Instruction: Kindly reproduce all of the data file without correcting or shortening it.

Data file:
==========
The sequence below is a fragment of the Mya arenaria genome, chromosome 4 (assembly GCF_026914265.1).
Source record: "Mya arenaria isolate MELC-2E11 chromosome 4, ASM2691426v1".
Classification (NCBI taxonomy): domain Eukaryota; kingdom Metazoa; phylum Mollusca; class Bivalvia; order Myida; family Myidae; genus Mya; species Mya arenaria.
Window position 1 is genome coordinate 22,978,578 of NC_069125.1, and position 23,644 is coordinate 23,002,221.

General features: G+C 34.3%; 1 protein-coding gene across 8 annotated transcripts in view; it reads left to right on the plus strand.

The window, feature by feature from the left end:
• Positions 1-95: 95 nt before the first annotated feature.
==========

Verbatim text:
The sequence below is a fragment of the Mya arenaria genome, chromosome 4 (assembly GCF_026914265.1).
Source record: "Mya arenaria isolate MELC-2E11 chromosome 4, ASM2691426v1".
Classification (NCBI taxonomy): domain Eukaryota; kingdom Metazoa; phylum Mollusca; class Bivalvia; order Myida; family Myidae; genus Mya; species Mya arenaria.
Window position 1 is genome coordinate 22,978,578 of NC_069125.1, and position 23,644 is coordinate 23,002,221.

General features: G+C 34.3%; 1 protein-coding gene across 8 annotated transcripts in view; it reads left to right on the plus strand.

The window, feature by feature from the left end:
• Positions 1-95: 95 nt before the first annotated feature.